The Two Types of Money People

A reader asks:

I consider myself a good conservative money manager for my personal finances but recently I have been looking for a nice house that I can enjoy for years to come. I am 56 and an early retiree. I just sold my condo and now have a total of $3.6 million mostly invested in broad market ETFs except for the $450k in cash set aside for a new house.  The houses that I really like are now $700k instead of the $450k-$550k that I had planned. I have an annuity that will start paying $3k per month at age 63, plan on $2k in Social Security at 67 and otherwise, have to live off my investments. I am single, no kids, no current health issues and lots of hobbies. I am wondering if I should splurge on a house like this or stay more conservative like I had originally planned.

There are really only two types of people when it comes to money:

1. People who spend too much.

2. People who save too much.

This is an extreme overgeneralization and there are obviously people somewhere in the middle but you get the idea.

Scott Rick, a researcher at the University of Michigan looked into the psychology behind these two types of people. He calls them tightwad and spendthrifts:

“Tightwads” experience too much pain when considering spending and therefore spend less than they would ideally like to spend. By contrast, “spendthrifts” experience too little pain and therefore spend more than they would ideally like to spend. Neither are happy with how they handle money.

I’ve noticed a similar bifurcation working with retirees over the years.

There’s a huge cohort of people who spent their entire career watching their spending and saving money. These tightwads have trouble spending down their nest egg in retirement for fear it will all be gone someday.

There is also a group of retirees who didn’t save enough and plan on spending everything they have before the clock runs out.

Both tightwads and spendthrifts worry about money but for different reasons.

There is a never-ending feeling of uncertainty when it comes to retirement planning.

That uncertainty includes longevity risk, rising healthcare costs, long-term care, inflation, interest rates, the timing of bear markets, financial market returns, sequence of return risk and more.

On the other side of the equation, the future is promised to no one. I’ve heard countless stories of people scrimping and saving their entire lives with hopes of living it up in retirement only to drop dead unexpectedly or contract a live-altering medical issue before they even have the chance to enjoy their money.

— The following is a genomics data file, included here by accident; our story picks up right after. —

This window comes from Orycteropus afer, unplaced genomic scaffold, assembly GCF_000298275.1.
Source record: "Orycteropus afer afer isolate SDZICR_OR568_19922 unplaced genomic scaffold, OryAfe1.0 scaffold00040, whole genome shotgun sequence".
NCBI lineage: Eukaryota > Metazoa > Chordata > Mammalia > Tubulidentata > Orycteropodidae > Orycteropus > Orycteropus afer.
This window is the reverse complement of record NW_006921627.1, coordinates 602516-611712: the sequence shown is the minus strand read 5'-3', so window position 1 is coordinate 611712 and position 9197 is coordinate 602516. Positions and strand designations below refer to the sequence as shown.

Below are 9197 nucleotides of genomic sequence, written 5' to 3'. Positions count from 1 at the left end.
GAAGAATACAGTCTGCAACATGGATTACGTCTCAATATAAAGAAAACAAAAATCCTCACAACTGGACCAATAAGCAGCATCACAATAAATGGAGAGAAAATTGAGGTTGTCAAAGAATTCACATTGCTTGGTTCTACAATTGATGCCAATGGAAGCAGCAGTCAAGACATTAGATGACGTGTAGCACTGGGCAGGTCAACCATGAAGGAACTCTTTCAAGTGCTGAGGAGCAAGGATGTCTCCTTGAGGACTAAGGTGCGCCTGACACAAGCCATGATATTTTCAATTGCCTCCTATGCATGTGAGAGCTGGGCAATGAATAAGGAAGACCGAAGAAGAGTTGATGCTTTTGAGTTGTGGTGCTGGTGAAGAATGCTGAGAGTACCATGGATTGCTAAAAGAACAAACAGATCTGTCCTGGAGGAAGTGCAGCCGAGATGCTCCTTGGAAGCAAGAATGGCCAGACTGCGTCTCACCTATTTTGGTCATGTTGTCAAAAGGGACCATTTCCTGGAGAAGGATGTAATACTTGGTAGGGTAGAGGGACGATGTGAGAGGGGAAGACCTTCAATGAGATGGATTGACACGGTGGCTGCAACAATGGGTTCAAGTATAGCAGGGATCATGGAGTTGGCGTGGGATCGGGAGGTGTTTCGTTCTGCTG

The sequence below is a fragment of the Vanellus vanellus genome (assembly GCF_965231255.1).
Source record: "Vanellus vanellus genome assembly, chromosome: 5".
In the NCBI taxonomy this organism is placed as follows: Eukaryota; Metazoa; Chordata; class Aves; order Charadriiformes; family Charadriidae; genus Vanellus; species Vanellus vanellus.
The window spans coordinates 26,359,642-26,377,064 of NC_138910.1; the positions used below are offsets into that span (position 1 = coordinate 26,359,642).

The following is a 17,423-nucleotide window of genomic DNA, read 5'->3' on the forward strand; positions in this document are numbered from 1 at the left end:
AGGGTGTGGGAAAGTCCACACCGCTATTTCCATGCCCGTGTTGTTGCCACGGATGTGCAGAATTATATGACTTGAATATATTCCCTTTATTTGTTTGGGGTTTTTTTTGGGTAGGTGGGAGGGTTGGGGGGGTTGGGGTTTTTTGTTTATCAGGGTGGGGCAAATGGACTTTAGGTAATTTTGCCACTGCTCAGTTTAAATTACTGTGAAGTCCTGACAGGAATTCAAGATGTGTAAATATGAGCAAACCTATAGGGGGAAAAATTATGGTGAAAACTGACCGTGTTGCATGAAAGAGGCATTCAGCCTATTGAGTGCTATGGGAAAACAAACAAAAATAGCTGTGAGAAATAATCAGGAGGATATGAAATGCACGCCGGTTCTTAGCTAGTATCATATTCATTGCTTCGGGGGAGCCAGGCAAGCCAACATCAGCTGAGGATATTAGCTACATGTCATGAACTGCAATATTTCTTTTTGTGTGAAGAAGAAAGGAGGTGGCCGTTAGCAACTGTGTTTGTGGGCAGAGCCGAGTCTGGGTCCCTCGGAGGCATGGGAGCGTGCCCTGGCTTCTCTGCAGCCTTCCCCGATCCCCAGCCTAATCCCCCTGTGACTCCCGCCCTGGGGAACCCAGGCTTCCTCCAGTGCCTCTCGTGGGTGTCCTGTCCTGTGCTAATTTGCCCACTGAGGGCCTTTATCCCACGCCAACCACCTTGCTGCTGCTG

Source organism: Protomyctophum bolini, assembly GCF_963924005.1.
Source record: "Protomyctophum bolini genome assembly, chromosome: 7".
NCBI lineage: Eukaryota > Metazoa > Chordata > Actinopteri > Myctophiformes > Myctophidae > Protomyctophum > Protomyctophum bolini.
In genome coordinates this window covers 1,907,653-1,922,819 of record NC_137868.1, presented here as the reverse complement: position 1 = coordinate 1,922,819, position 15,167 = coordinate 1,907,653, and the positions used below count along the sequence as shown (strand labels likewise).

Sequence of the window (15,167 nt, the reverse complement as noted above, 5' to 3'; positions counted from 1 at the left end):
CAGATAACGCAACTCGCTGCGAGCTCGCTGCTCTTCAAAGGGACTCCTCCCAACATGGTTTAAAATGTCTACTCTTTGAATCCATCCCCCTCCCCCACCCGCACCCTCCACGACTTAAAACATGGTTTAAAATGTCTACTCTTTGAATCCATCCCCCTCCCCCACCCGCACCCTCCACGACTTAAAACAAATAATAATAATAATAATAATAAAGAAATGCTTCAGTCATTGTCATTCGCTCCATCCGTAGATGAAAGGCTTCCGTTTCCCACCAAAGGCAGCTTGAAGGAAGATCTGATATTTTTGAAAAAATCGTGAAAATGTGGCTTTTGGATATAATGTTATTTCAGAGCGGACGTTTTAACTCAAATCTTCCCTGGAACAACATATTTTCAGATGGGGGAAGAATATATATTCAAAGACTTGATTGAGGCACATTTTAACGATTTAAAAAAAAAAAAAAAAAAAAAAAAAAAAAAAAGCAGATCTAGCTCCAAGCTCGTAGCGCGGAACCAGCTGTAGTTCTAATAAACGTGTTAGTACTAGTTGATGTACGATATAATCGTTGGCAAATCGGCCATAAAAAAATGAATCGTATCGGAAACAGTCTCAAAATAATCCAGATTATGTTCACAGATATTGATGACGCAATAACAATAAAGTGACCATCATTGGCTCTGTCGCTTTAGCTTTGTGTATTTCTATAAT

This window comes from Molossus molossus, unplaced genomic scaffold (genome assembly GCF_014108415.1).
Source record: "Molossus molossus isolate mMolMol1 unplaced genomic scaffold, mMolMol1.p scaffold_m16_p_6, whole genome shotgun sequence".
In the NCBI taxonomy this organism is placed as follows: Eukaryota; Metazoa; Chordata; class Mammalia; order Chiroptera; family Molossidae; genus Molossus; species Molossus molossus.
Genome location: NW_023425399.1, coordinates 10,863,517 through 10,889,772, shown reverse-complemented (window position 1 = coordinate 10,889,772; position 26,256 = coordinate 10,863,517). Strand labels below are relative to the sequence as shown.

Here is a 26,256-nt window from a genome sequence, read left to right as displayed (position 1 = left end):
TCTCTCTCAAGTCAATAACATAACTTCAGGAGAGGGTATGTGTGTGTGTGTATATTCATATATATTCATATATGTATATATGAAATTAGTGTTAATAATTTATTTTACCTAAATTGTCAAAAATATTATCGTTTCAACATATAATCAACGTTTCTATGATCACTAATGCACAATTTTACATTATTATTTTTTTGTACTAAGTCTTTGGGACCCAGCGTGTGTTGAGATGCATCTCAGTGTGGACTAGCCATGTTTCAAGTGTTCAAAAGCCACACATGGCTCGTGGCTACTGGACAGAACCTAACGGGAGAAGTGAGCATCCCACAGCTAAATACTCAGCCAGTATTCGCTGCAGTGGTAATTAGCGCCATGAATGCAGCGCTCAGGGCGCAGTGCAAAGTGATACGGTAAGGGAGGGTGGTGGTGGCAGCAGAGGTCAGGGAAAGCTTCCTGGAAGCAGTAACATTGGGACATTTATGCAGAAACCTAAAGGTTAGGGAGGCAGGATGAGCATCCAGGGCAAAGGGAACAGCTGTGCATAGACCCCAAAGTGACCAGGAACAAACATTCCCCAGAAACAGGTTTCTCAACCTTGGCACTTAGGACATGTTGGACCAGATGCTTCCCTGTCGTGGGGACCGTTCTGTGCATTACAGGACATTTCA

This question is being asked by someone tilted more towards the tightwad side of the money spectrum.

She is not alone.

There’s research galore from financial firms that shows certain people cannot bring themselves to spend in retirement.

Here is some data from New York Life in a report called Understanding Underspending in Retirement:

Findings from a 2023 New York Life study show that only 16% of retirees withdraw from their portfolios on a regular, systematic basis and 30% do not withdraw any money from their savings accounts and investment portfolios at all. 

Even when retirement expenses are higher than originally planned for, retirees are still reluctant to utilize portfolio assets.

According to the Society of Actuaries, they reduce their costs rather than deplete their assets whenever possible.

Instead of spending down their principal, these retirees would rather cut their spending.

Financial advisors often talk about the 4% rule but few people actually follow a disciplined withdrawal strategy:

A study from Blackrock shows most retirees would rather grow their portfolio than spend them down:

Very few want to tap into their savings to finance their spending in retirement, especially those with high levels of assets who are very content to leave all or a significant amount of savings unspent. Only one in four feels they will have to spend down principal at all to fund their desired lifestyle. For most, retirement is not a time to live it up, it is more important to feel  financially secure.

Here’s a visual of the results:

Another rule of thumb is that you’ll spend somewhere in the range of 70-80% of your pre-retirement income during retirement.

A Goldman Sachs report finds many retirees spend far less than that:

The report found that 51% of respondents who are currently retired reported that they are living on less than 50% of their pre-retirement annual income, including 29% who report living on 40% or less. Only 25% of retirees generate what many estimate as the amount needed to maintain their standard of living – 70% or more.

Having a giant nest egg and being too afraid to spend it down is a better situation than spending everything from a smaller pile of money. But this is a real psychological phenomenon for many people.

You have all of this money but fear of the unknown holds you back from enjoying it.

This person has a healthy seven-figure portfolio, a massive down payment, no dependents and some additional fixed income to look forward to in the years ahead.

My advice here is simple:

Buy a nice house!

Splurge a little (or a lot). You have plenty of money. You obviously know how to save and control your spending habits. Even if you purchase a million dollar home you have enough for a ~50% down payment.

You can’t say yes to everything in retirement but the whole point of delaying gratification when you’re younger is to allow yourself some gratification when you’re older.

You only live once.

Buy the house.

You won’t regret it.

Bill Sweet joined me on Ask the Compound this week to talk about this question and more:

We also discussed exit taxes, understanding Roth 401ks, the tax implications of annuities and financial planning for early retirement.

Further Reading:
You Probably Need Less Money Than You Think For Retirement

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